Blake Ferger • Interesting, thanks. Well, as is usual with appellate decisions, it is short on facts and long on technicalities. The upshot appears to be, though the 9th Circuit was politer than this, that the Board of Immigration Appeals engaged in sloppy, lazy lawmaking (not surprising to anyone familiar with them), and rather than “ordering the BIA to make an exception or change the criminal code,” the 9th Circuit has actually told them to try again and do the job right this time.

The author was too lazy him- or herself to pull the actual legal definition of moral turpitude from the decision: “The Immigration and Nationality Act does not define the term ‘crime involving moral turpitude,’ but ‘courts and the BIA have generally defined [it] as comprising crimes that are inherently base, vile, or depraved, and contrary to the accepted rules of morality and the duties owed between persons or to society in general…. Such crimes are of two types: those involving fraud and those involving grave acts of baseness or depravity.” (Grave baseness or depravity is things in the realm of murder, rape & incest.) The California kidnapping statute in question requires neither fraud nor grave acts of baseness or depravity. It might seem weird that “kidnapping” could not involve that, but as an example, the decision cites the upheld kidnapping convictions of angry black students who compelled university administrators to walk with them for a few hundred yards to address their complaints of a coach beating a black football player in the middle of a game. When this is the kind of kidnapping that is covered by the statute, then it is impossible to say with certainty that it qualifies under the federal standard of moral turpitude.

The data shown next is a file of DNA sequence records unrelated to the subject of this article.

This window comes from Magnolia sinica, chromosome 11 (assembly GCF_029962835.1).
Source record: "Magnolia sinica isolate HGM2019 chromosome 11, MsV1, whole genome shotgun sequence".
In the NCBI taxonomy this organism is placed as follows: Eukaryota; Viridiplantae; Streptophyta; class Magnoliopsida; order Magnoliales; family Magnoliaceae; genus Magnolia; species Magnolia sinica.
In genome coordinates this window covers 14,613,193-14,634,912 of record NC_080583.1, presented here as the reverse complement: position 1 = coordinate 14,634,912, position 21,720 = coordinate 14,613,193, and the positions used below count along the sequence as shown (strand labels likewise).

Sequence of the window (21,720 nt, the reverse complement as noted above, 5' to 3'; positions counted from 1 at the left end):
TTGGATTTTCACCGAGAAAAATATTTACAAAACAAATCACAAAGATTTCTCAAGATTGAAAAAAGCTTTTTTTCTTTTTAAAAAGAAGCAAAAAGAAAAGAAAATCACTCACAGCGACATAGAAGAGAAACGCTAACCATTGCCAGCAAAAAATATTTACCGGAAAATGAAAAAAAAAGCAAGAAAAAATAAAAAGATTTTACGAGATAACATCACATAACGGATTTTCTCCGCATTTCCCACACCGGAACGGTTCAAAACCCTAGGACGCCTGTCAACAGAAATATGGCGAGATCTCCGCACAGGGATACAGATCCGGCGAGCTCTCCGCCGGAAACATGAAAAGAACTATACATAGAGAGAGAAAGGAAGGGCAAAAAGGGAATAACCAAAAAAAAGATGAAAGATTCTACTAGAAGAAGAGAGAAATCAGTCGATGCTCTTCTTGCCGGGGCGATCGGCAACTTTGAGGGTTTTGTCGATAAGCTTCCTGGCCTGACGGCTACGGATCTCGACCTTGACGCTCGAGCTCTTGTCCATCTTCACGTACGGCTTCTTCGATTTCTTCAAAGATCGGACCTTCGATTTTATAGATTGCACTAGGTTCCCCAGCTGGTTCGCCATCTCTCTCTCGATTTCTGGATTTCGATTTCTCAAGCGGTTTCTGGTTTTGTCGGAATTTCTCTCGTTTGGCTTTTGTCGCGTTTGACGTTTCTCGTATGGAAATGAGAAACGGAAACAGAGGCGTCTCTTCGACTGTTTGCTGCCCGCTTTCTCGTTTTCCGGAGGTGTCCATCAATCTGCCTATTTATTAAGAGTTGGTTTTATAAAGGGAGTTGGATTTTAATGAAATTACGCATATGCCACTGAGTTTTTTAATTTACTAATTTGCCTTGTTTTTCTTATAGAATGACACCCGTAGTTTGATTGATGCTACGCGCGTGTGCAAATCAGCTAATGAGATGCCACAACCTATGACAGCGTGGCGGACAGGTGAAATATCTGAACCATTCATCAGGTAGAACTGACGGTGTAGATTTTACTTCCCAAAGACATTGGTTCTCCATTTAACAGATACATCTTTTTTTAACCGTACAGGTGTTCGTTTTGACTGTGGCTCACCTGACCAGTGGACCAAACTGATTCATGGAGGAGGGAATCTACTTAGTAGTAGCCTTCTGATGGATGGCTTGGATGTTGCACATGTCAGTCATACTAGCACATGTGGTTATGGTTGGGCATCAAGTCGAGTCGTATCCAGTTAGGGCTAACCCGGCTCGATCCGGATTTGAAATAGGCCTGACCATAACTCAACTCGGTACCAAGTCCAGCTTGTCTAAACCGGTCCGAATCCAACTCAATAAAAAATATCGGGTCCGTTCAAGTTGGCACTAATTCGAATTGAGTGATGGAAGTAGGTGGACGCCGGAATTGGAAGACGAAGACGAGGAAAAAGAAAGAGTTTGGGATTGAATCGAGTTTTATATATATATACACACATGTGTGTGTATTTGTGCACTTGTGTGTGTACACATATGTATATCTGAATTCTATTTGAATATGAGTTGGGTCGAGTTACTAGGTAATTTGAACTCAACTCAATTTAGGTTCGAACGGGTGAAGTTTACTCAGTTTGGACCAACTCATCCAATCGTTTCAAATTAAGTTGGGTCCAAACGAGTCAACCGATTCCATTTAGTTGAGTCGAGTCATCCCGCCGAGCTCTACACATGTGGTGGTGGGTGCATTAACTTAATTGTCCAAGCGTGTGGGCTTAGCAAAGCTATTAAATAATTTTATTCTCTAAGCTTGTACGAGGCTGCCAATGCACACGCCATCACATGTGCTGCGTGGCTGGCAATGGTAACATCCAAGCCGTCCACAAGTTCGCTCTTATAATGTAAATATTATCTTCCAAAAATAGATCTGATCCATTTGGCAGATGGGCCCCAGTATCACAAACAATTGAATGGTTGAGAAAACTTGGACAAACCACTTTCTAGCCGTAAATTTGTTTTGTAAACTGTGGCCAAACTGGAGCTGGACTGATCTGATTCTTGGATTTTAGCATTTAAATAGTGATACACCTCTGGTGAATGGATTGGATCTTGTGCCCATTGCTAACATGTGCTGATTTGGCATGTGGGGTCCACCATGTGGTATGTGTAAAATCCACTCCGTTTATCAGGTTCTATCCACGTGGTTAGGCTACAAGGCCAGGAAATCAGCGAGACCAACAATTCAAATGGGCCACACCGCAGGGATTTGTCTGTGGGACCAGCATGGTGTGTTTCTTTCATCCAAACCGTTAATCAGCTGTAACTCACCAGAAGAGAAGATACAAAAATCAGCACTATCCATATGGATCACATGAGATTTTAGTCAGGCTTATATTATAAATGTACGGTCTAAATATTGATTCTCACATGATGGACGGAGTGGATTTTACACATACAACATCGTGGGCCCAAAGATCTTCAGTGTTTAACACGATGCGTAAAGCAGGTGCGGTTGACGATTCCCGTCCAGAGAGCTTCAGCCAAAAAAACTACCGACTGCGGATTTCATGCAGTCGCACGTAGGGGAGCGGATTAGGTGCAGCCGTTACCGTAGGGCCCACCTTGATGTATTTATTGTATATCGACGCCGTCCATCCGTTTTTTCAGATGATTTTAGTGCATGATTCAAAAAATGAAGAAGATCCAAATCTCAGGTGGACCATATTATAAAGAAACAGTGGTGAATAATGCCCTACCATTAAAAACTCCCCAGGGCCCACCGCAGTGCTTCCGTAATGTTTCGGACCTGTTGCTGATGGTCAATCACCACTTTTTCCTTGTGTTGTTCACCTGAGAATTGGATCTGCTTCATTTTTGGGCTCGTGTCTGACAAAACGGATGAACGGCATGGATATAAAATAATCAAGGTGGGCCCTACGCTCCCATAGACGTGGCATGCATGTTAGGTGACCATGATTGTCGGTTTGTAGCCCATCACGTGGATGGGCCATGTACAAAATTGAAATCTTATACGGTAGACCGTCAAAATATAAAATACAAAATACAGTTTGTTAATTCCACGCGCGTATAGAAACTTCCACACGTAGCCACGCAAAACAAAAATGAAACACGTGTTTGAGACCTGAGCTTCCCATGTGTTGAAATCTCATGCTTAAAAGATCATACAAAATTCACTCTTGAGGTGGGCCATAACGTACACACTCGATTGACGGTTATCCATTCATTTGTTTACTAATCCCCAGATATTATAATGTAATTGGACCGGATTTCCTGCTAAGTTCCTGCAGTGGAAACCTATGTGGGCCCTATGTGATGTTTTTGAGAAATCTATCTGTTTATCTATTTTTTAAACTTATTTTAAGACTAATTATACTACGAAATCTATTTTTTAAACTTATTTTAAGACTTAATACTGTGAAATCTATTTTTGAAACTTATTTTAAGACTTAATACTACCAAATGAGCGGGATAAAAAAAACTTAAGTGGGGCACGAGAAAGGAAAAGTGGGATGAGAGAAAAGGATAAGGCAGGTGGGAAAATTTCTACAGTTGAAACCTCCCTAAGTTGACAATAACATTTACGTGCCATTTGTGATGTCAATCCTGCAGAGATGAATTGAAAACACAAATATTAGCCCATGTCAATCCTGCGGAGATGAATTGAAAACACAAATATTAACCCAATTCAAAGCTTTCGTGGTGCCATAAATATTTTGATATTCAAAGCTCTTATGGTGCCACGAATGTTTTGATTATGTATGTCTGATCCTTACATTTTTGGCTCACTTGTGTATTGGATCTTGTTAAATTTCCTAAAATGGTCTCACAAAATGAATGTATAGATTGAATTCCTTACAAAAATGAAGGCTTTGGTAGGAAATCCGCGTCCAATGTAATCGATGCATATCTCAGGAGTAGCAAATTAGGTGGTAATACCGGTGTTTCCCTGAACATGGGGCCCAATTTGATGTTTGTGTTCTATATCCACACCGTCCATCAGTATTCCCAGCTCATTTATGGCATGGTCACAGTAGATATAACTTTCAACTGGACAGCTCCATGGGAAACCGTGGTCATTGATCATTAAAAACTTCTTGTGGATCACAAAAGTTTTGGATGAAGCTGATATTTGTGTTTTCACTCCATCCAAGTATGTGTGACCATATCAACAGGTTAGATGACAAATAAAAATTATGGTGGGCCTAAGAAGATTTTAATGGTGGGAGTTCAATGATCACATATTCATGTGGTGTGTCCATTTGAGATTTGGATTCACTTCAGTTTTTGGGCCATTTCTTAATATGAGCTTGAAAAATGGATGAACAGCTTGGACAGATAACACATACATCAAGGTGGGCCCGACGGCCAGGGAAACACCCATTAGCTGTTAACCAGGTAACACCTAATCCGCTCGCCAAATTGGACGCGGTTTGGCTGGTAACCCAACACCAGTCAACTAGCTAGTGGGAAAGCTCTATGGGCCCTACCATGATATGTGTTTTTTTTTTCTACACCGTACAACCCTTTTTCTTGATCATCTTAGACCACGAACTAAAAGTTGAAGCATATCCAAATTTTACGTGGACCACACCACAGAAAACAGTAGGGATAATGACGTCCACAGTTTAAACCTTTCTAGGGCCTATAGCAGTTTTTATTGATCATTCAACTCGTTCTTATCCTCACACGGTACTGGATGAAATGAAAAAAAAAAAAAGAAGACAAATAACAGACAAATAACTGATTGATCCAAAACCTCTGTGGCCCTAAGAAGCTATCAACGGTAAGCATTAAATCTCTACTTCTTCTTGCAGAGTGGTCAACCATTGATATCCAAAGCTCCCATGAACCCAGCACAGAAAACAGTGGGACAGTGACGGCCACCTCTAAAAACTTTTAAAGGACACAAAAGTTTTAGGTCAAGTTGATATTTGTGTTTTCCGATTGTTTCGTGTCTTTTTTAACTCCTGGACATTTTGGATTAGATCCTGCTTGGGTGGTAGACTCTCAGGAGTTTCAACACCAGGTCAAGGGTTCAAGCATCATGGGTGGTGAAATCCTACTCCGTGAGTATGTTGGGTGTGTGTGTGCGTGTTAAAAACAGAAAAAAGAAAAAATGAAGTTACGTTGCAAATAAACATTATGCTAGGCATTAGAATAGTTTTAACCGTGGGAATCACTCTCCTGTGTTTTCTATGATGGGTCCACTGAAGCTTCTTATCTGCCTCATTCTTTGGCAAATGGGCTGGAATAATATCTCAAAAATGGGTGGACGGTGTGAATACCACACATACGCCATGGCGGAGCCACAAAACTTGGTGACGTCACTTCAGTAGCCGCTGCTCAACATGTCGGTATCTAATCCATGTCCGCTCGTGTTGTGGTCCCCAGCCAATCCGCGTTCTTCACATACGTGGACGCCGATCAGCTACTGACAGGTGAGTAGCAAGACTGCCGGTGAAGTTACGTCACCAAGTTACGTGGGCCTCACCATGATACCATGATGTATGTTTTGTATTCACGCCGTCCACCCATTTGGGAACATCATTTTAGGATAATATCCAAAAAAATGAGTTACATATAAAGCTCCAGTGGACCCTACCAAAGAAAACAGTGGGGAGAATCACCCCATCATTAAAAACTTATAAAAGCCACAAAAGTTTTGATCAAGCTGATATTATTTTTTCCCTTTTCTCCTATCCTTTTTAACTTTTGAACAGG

Lots of other interesting stuff in there, like footnote 8: “Only the Fifth Circuit has decided whether kidnapping is categorically a crime involving moral turpitude, holding that it is not. Hamdan v. INS, 98 F.3d 183 (5th Cir. 1996) [interpreting a Louisiana simple kidnapping statute similar to the California statute at issue].”

In short, the decision is only hard to grasp if you avoid reading the actual decision and instead stick to the sensationalistic headline.

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The COA opinion is here